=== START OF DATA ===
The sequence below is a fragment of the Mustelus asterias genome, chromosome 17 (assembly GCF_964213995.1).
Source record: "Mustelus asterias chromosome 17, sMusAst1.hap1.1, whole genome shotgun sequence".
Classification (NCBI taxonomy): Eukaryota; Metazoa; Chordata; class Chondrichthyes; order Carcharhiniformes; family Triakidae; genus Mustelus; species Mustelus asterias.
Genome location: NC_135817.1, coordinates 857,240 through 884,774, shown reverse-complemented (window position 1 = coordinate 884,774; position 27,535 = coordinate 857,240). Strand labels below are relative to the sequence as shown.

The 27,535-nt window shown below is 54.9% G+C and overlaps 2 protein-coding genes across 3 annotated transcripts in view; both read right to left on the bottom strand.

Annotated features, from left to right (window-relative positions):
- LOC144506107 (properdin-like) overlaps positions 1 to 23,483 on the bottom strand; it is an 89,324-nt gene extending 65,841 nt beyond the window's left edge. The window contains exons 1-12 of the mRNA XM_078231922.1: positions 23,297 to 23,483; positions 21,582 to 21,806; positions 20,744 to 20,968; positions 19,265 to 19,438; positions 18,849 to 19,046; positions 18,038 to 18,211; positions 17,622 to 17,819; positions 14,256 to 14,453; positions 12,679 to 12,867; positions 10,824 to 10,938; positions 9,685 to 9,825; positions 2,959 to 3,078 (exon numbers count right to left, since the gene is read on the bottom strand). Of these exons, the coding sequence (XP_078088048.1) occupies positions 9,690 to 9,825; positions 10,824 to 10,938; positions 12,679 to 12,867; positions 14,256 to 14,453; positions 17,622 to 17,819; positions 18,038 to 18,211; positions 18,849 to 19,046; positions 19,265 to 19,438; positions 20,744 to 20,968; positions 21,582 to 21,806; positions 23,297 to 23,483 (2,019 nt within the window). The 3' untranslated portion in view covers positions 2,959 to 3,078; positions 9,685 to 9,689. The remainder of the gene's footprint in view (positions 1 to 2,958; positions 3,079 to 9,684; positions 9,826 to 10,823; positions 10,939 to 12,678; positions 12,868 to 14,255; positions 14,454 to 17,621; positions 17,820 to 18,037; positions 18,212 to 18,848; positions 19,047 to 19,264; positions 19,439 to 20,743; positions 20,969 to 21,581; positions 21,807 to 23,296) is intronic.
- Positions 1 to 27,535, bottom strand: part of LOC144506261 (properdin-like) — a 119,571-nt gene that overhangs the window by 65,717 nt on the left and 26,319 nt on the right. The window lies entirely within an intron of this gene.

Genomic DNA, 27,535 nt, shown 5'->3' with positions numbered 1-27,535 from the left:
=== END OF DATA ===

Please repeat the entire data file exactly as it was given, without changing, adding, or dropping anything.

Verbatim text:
The sequence below is a fragment of the Mustelus asterias genome, chromosome 17 (assembly GCF_964213995.1).
Source record: "Mustelus asterias chromosome 17, sMusAst1.hap1.1, whole genome shotgun sequence".
Classification (NCBI taxonomy): Eukaryota; Metazoa; Chordata; class Chondrichthyes; order Carcharhiniformes; family Triakidae; genus Mustelus; species Mustelus asterias.
Genome location: NC_135817.1, coordinates 857,240 through 884,774, shown reverse-complemented (window position 1 = coordinate 884,774; position 27,535 = coordinate 857,240). Strand labels below are relative to the sequence as shown.

The 27,535-nt window shown below is 54.9% G+C and overlaps 2 protein-coding genes across 3 annotated transcripts in view; both read right to left on the bottom strand.

Annotated features, from left to right (window-relative positions):
- LOC144506107 (properdin-like) overlaps positions 1 to 23,483 on the bottom strand; it is an 89,324-nt gene extending 65,841 nt beyond the window's left edge. The window contains exons 1-12 of the mRNA XM_078231922.1: positions 23,297 to 23,483; positions 21,582 to 21,806; positions 20,744 to 20,968; positions 19,265 to 19,438; positions 18,849 to 19,046; positions 18,038 to 18,211; positions 17,622 to 17,819; positions 14,256 to 14,453; positions 12,679 to 12,867; positions 10,824 to 10,938; positions 9,685 to 9,825; positions 2,959 to 3,078 (exon numbers count right to left, since the gene is read on the bottom strand). Of these exons, the coding sequence (XP_078088048.1) occupies positions 9,690 to 9,825; positions 10,824 to 10,938; positions 12,679 to 12,867; positions 14,256 to 14,453; positions 17,622 to 17,819; positions 18,038 to 18,211; positions 18,849 to 19,046; positions 19,265 to 19,438; positions 20,744 to 20,968; positions 21,582 to 21,806; positions 23,297 to 23,483 (2,019 nt within the window). The 3' untranslated portion in view covers positions 2,959 to 3,078; positions 9,685 to 9,689. The remainder of the gene's footprint in view (positions 1 to 2,958; positions 3,079 to 9,684; positions 9,826 to 10,823; positions 10,939 to 12,678; positions 12,868 to 14,255; positions 14,454 to 17,621; positions 17,820 to 18,037; positions 18,212 to 18,848; positions 19,047 to 19,264; positions 19,439 to 20,743; positions 20,969 to 21,581; positions 21,807 to 23,296) is intronic.
- Positions 1 to 27,535, bottom strand: part of LOC144506261 (properdin-like) — a 119,571-nt gene that overhangs the window by 65,717 nt on the left and 26,319 nt on the right. The window lies entirely within an intron of this gene.

Genomic DNA, 27,535 nt, shown 5'->3' with positions numbered 1-27,535 from the left: